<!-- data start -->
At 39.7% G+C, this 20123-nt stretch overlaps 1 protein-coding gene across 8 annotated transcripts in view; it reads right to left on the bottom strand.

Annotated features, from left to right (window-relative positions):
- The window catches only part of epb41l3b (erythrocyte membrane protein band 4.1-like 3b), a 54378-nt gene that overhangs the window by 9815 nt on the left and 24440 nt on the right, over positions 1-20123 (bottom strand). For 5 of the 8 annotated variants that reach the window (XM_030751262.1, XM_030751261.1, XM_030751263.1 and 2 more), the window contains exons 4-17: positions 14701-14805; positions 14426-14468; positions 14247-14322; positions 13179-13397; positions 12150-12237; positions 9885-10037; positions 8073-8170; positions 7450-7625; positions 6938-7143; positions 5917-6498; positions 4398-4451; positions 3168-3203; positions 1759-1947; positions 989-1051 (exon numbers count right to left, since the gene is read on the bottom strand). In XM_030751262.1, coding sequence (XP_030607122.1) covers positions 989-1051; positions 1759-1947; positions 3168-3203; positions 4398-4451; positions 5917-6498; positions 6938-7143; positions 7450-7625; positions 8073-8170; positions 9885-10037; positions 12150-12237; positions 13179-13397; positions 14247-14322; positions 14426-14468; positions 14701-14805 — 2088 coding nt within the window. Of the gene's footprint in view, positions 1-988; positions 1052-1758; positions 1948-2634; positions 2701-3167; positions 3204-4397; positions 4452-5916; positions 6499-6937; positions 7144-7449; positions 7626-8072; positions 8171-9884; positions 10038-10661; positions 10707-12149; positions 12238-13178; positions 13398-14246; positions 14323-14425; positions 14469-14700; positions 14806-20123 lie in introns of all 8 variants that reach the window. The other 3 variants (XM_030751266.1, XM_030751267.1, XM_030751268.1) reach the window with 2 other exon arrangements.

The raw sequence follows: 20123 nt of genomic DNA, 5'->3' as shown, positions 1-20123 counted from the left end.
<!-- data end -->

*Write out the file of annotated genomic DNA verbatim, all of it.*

At 39.7% G+C, this 20123-nt stretch overlaps 1 protein-coding gene across 8 annotated transcripts in view; it reads right to left on the bottom strand.

Annotated features, from left to right (window-relative positions):
- The window catches only part of epb41l3b (erythrocyte membrane protein band 4.1-like 3b), a 54378-nt gene that overhangs the window by 9815 nt on the left and 24440 nt on the right, over positions 1-20123 (bottom strand). For 5 of the 8 annotated variants that reach the window (XM_030751262.1, XM_030751261.1, XM_030751263.1 and 2 more), the window contains exons 4-17: positions 14701-14805; positions 14426-14468; positions 14247-14322; positions 13179-13397; positions 12150-12237; positions 9885-10037; positions 8073-8170; positions 7450-7625; positions 6938-7143; positions 5917-6498; positions 4398-4451; positions 3168-3203; positions 1759-1947; positions 989-1051 (exon numbers count right to left, since the gene is read on the bottom strand). In XM_030751262.1, coding sequence (XP_030607122.1) covers positions 989-1051; positions 1759-1947; positions 3168-3203; positions 4398-4451; positions 5917-6498; positions 6938-7143; positions 7450-7625; positions 8073-8170; positions 9885-10037; positions 12150-12237; positions 13179-13397; positions 14247-14322; positions 14426-14468; positions 14701-14805 — 2088 coding nt within the window. Of the gene's footprint in view, positions 1-988; positions 1052-1758; positions 1948-2634; positions 2701-3167; positions 3204-4397; positions 4452-5916; positions 6499-6937; positions 7144-7449; positions 7626-8072; positions 8171-9884; positions 10038-10661; positions 10707-12149; positions 12238-13178; positions 13398-14246; positions 14323-14425; positions 14469-14700; positions 14806-20123 lie in introns of all 8 variants that reach the window. The other 3 variants (XM_030751266.1, XM_030751267.1, XM_030751268.1) reach the window with 2 other exon arrangements.

The raw sequence follows: 20123 nt of genomic DNA, 5'->3' as shown, positions 1-20123 counted from the left end.